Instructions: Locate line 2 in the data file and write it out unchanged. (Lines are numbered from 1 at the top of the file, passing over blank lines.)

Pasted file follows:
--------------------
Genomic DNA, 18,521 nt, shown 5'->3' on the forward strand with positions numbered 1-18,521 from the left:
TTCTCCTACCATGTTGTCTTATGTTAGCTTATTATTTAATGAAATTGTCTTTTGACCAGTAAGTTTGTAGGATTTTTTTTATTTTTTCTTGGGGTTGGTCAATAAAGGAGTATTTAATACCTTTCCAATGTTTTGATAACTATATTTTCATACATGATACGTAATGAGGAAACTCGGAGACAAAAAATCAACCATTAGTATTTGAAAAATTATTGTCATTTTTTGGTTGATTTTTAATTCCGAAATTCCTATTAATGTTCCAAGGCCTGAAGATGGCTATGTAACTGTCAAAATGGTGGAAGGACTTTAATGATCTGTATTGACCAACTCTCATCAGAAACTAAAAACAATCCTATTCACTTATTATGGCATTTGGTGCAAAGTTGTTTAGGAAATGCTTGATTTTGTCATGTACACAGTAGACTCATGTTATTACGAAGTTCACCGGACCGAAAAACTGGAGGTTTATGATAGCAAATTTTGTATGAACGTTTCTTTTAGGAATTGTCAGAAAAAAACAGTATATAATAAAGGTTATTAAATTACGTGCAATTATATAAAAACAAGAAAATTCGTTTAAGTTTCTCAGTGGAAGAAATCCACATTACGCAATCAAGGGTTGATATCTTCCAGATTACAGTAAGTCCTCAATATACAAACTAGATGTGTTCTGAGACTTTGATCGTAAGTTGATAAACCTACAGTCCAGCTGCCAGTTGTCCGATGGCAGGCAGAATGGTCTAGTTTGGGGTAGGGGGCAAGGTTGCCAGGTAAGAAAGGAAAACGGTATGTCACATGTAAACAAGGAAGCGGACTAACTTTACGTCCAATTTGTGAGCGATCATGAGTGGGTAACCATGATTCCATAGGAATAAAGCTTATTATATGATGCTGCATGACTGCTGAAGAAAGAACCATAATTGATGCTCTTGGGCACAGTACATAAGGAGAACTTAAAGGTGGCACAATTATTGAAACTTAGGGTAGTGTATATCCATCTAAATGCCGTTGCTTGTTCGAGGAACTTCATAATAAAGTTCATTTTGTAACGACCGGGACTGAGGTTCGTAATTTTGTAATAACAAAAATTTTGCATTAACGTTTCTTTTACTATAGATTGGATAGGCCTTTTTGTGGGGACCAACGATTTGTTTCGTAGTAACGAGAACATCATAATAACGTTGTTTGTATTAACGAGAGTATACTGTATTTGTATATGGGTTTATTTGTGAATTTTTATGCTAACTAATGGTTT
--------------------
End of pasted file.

TTCTCCTACCATGTTGTCTTATGTTAGCTTATTATTTAATGAAATTGTCTTTTGACCAGTAAGTTTGTAGGATTTTTTTTATTTTTTCTTGGGGTTGGTCAATAAAGGAGTATTTAATACCTTTCCAATGTTTTGATAACTATATTTTCATACATGATACGTAATGAGGAAACTCGGAGACAAAAAATCAACCATTAGTATTTGAAAAATTATTGTCATTTTTTGGTTGATTTTTAATTCCGAAATTCCTATTAATGTTCCAAGGCCTGAAGATGGCTATGTAACTGTCAAAATGGTGGAAGGACTTTAATGATCTGTATTGACCAACTCTCATCAGAAACTAAAAACAATCCTATTCACTTATTATGGCATTTGGTGCAAAGTTGTTTAGGAAATGCTTGATTTTGTCATGTACACAGTAGACTCATGTTATTACGAAGTTCACCGGACCGAAAAACTGGAGGTTTATGATAGCAAATTTTGTATGAACGTTTCTTTTAGGAATTGTCAGAAAAAAACAGTATATAATAAAGGTTATTAAATTACGTGCAATTATATAAAAACAAGAAAATTCGTTTAAGTTTCTCAGTGGAAGAAATCCACATTACGCAATCAAGGGTTGATATCTTCCAGATTACAGTAAGTCCTCAATATACAAACTAGATGTGTTCTGAGACTTTGATCGTAAGTTGATAAACCTACAGTCCAGCTGCCAGTTGTCCGATGGCAGGCAGAATGGTCTAGTTTGGGGTAGGGGGCAAGGTTGCCAGGTAAGAAAGGAAAACGGTATGTCACATGTAAACAAGGAAGCGGACTAACTTTACGTCCAATTTGTGAGCGATCATGAGTGGGTAACCATGATTCCATAGGAATAAAGCTTATTATATGATGCTGCATGACTGCTGAAGAAAGAACCATAATTGATGCTCTTGGGCACAGTACATAAGGAGAACTTAAAGGTGGCACAATTATTGAAACTTAGGGTAGTGTATATCCATCTAAATGCCGTTGCTTGTTCGAGGAACTTCATAATAAAGTTCATTTTGTAACGACCGGGACTGAGGTTCGTAATTTTGTAATAACAAAAATTTTGCATTAACGTTTCTTTTACTATAGATTGGATAGGCCTTTTTGTGGGGACCAACGATTTGTTTCGTAGTAACGAGAACATCATAATAACGTTGTTTGTATTAACGAGAGTATACTGTATTTGTATATGGGTTTATTTGTGAATTTTTATGCTAACTAATGGTTT